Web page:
Mass-produced vehicles pose a different challenge than dealing with one or two prototypes. There is a learning curve that will be very evident. The new technologies on display this week at APEC 2018 are only the beginning. There’s a lot more work ahead beyond the WBG power semiconductor components. This will have to be a system design that includes all components and circuits.

Products of note seen at APEC 2018, convening in San Antonio, Texas:

STMicroelectronics displayed its family of advanced silicon-carbide power MOSFET solutions for rapid EV charging. Benefits include a high operating temperature (TJ = 200°C); low capacitance, and a fast and robust intrinsic body diode.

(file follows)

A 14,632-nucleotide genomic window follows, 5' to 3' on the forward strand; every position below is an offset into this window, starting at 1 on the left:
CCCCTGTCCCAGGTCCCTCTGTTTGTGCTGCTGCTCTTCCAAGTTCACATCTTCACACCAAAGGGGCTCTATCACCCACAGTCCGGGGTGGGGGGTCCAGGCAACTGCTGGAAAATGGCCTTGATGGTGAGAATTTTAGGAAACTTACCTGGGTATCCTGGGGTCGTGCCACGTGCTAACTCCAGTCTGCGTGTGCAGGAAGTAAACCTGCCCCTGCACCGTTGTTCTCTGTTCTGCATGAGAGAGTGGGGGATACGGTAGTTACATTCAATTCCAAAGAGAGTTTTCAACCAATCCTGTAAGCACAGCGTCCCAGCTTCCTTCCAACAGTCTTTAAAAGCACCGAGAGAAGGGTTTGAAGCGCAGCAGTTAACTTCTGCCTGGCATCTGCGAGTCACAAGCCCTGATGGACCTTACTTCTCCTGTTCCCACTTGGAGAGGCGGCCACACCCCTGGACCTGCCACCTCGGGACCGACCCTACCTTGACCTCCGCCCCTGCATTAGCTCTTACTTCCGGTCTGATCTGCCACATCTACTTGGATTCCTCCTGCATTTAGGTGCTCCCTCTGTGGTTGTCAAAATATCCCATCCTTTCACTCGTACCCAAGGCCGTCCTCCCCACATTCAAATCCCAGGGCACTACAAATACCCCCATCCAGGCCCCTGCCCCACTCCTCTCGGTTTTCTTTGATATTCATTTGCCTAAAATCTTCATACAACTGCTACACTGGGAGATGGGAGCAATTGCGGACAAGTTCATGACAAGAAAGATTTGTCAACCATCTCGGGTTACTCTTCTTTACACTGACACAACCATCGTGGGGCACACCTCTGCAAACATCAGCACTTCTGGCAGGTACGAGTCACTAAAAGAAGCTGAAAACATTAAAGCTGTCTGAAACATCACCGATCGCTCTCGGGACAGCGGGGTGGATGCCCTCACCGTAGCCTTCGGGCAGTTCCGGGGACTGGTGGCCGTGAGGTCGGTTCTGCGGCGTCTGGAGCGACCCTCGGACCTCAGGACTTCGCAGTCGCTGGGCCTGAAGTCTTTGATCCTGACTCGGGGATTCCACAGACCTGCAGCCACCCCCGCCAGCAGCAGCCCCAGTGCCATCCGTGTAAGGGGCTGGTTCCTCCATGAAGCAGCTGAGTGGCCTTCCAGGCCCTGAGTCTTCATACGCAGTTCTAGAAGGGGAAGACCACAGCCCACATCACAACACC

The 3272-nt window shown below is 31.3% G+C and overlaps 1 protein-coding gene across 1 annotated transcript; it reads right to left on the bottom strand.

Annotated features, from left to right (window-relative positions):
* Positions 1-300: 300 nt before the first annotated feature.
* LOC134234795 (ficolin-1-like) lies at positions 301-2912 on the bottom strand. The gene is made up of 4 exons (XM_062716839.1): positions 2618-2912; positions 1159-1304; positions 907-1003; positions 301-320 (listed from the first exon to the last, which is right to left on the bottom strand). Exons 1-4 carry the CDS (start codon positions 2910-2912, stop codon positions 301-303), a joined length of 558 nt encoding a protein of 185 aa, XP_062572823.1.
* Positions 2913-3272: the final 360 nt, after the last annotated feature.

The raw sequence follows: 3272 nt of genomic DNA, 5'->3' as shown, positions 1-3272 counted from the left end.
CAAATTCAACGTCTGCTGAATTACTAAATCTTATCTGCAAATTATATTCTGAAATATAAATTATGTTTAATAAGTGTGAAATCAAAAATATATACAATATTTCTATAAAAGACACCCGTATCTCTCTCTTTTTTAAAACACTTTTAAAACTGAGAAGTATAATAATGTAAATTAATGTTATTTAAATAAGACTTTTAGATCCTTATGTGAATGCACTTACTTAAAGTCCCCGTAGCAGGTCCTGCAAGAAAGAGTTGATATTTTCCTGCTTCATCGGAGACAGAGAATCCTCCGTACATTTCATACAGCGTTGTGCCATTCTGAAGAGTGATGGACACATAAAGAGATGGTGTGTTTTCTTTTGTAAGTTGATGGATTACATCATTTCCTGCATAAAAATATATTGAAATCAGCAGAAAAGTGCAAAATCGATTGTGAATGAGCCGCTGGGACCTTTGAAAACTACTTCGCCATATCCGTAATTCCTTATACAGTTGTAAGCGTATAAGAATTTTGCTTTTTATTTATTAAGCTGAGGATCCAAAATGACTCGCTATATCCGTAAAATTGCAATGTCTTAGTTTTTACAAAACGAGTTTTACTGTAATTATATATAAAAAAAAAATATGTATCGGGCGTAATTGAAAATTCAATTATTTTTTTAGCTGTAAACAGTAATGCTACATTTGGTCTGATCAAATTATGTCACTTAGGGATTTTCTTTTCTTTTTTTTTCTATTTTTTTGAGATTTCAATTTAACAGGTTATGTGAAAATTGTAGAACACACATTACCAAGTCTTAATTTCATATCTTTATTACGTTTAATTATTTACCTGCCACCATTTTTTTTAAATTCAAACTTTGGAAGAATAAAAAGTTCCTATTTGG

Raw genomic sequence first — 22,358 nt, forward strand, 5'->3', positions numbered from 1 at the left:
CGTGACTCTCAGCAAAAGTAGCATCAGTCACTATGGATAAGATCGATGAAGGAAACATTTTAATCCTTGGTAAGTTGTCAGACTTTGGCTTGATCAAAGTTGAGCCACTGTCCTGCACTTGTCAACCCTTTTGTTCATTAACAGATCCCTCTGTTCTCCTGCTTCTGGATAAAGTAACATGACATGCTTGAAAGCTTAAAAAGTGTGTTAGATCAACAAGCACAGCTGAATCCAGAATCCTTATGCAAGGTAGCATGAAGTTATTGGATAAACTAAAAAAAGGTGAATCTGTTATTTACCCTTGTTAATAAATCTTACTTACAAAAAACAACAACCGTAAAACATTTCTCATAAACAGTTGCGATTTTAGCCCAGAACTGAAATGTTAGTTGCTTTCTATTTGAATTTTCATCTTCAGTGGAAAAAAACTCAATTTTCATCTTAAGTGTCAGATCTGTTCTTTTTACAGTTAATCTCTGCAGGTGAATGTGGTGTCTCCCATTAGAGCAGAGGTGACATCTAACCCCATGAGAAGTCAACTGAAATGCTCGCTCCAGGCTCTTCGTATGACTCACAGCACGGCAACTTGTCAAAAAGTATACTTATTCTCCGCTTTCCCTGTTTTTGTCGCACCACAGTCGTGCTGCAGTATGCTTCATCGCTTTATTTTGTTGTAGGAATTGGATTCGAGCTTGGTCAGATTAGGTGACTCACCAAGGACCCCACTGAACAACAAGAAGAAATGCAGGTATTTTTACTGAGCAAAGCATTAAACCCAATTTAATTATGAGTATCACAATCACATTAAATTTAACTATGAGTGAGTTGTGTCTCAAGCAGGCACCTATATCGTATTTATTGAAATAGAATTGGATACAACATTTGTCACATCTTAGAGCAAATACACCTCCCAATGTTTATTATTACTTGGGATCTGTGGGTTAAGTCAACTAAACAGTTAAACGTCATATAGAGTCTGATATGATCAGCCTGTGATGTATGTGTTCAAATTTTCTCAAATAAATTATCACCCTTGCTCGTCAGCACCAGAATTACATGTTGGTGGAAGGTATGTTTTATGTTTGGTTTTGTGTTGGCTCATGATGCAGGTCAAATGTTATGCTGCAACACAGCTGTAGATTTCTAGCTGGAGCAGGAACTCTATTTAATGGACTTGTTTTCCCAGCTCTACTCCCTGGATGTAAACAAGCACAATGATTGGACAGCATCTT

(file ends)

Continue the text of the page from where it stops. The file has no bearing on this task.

STMicroelectronics introduced SiC power MOSFETs produced by exploiting the advanced, innovative properties of wide-bandgap materials.

GaN Systems revealed what it says is the highest-current power transistor. Dubbed the GS-065-120-1-D, the 120-A, 650-V, gallium-nitride (GaN) E-HEMT increases the power density of power-conversion systems spanning from 20 to 500 kW. The transistor is sold as a die, and can be used in half-bridge, full-bridge, and six-pack module topologies.

GaN Systems unveiled its 120-A, 650-V, GaN E-HEMT, which can be implemented in power-conversion system to increase density.